Janet Yellen: (28:56)
Oh, I’m sorry, what? On cryptocurrency. So I don’t think we have seen widespread evasion of sanctions yet, but certainly there are attempts in Russia to evade the sanctions. And crypto is one of the ways in which, along with others, in which sanctions evasion can occur. And we’ve said that, although we haven’t seen broad evasion, and it’s hard to imagine that occurring using crypto, we intend to make sure that our sanctions stick, and when we discover routes that are being used to evade them, we intend to crack down on them, and that’s what we’ve done.
Thank you, Secretary Yellen. The World Bank president has talked of a humanitarian catastrophe from this combination of food crisis and sovereign debt crisis. These countries were told, advised to increase borrowing during the pandemic, and now they face rising interest rates, partly because of the actions of the US Federal Reserve and impossible borrowing costs.
Do you think the Federal Reserve should take into account the impact on potential developing country crises when it sets interest rates? And more generally, is it time for a widespread systemic series of debt relief for these developing countries that can’t afford their pandemic debts?
Janet Yellen: (30:42)
Well, let me say that even before Russia’s invasion of Ukraine, we have been quite concerned and it’s been a regular matter we’ve discussed in G20, IMF, and other fora, that many low- income countries have unsustainable debt burdens. And first we had the DSSI, Debt Suspension and Sustainability Initiative, and then designed a process called The Common Framework that was tended to manage debt restructuring for countries with unsustainable debt.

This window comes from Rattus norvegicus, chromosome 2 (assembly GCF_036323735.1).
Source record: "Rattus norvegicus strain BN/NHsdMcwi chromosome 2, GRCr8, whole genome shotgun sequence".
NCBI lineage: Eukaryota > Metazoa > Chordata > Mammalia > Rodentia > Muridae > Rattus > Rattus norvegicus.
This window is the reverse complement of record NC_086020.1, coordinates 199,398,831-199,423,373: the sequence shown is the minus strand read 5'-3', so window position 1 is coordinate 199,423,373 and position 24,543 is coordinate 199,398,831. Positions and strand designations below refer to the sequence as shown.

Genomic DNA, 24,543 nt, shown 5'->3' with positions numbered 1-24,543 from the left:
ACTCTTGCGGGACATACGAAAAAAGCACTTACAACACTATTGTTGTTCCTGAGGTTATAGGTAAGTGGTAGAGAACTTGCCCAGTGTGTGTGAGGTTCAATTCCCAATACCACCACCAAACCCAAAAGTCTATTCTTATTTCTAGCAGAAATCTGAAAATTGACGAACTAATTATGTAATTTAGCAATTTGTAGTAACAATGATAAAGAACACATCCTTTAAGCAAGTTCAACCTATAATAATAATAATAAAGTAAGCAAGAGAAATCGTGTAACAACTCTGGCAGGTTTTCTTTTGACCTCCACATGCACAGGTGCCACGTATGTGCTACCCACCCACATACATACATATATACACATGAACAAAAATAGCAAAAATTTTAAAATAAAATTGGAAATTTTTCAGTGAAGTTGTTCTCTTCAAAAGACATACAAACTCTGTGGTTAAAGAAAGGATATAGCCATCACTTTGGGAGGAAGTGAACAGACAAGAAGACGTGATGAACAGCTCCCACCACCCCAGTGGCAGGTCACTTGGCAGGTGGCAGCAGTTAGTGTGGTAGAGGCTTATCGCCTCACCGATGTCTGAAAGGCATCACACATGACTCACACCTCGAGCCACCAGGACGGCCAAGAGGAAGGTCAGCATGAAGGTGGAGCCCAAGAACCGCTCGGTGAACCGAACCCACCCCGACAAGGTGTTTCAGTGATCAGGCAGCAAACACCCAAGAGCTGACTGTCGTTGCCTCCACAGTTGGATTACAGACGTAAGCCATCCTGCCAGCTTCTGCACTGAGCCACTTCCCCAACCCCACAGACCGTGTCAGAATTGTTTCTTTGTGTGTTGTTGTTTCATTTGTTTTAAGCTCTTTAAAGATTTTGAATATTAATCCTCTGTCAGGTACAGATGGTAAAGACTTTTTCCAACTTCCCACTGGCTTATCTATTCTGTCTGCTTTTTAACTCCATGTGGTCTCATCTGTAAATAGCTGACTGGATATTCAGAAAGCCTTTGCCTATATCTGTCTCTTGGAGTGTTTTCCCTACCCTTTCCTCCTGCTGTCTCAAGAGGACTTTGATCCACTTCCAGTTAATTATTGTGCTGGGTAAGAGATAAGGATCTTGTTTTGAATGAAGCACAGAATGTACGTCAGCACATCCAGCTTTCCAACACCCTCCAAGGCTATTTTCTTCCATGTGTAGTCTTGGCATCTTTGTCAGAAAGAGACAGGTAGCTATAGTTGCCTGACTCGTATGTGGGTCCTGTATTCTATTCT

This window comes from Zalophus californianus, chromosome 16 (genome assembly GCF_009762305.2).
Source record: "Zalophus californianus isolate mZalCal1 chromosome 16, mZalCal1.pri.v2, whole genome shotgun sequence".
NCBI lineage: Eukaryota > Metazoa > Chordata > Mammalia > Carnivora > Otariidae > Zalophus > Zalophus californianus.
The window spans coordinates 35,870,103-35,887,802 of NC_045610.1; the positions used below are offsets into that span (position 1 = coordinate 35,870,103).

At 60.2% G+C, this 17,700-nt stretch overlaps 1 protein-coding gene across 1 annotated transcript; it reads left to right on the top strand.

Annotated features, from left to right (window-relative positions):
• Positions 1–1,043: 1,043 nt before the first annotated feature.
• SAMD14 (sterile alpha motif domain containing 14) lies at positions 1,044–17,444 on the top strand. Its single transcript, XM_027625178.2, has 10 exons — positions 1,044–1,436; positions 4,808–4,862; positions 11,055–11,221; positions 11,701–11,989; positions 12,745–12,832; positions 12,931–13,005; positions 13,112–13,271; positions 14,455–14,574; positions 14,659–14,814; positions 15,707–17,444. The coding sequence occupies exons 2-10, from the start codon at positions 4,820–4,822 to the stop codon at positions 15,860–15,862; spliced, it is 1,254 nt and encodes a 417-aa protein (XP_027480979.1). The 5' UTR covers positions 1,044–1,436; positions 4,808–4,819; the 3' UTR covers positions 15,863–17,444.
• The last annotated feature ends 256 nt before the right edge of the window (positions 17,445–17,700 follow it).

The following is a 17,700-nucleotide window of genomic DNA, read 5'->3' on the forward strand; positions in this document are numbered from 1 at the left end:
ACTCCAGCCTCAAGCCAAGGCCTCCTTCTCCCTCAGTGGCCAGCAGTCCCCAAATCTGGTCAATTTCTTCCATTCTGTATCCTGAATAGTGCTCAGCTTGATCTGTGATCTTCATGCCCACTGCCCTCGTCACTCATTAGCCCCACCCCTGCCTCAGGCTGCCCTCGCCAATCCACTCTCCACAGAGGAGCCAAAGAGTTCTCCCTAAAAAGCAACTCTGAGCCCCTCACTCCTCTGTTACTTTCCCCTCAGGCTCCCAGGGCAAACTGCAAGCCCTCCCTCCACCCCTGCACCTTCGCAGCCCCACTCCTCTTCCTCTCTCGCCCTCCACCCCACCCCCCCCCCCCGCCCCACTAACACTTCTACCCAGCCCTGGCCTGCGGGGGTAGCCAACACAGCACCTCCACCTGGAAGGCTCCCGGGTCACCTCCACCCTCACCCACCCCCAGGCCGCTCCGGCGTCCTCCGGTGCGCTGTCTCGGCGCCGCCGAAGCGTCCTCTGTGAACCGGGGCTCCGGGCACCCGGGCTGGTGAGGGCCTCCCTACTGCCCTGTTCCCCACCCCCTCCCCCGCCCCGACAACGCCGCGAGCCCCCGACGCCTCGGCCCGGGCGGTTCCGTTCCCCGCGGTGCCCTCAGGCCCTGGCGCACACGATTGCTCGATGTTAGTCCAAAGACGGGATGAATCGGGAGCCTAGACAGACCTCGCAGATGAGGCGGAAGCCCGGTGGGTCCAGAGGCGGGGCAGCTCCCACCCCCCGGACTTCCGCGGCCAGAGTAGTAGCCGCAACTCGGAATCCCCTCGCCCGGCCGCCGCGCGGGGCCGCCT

Janet Yellen: (31:26)
And we’ve been very disappointed, at least I will say I have been very disappointed by the failure of that framework to deliver relief for more countries. And I’ve explicitly called out China; China is a very significant lender to many of these low income countries, and China needs to participate along with The Paris Club and private creditors. And I’ve called on China to specifically, for example, participate right away in a meeting for Zambia that wishes to undergo debt restructuring. And I’m hopeful that China will agree to play a more constructive role, but there are quite a number of countries who will what to be candidates for that. And of course the humanitarian and global economic disaster due to the war in Ukraine only exacerbates this process problem. But I think that’s the root we need to go
Speaker 7: (32:38)
Take the last one, Amy?
Speaker 6: (32:42)
Janet Yellen: (32:44)
Speaker 6: (32:44)
Thanks Secretary Yellen. I wanted to ask about, in reference to your remarks last week at The Atlantic Council of the countries who you said are sitting on the fence that are not China. I’m curious if your message to them is the same as it is to China in terms of, if you don’t side with us, you may be left out of supply chain networks or the new kind of friend shoring system. What are you saying to some of these other [inaudible 00:33:07] countries? Who do you have in mind when you refer to those countries? And [crosstalk 00:33:11]-
Janet Yellen: (33:10)
Well, there are a number of countries that have maintained into neutrality or not come out as opposed to Russia’s actions. And to all of them I think the message is the same, that what we’re seeing here violates the basic norms of behavior that’s embedded in the UN Charter and expected of all countries that participate in the global economy and our governance institutions. And we really urge them to take actions to condemn Russia’s behavior. But beyond that, that we certainly want to make sure that they do not evade our sanctions or provide any active support to Russia.
Speaker 5: (34:07)
Thank you so much Janet.
Janet Yellen: (34:07)
Janet Yellen: (34:07)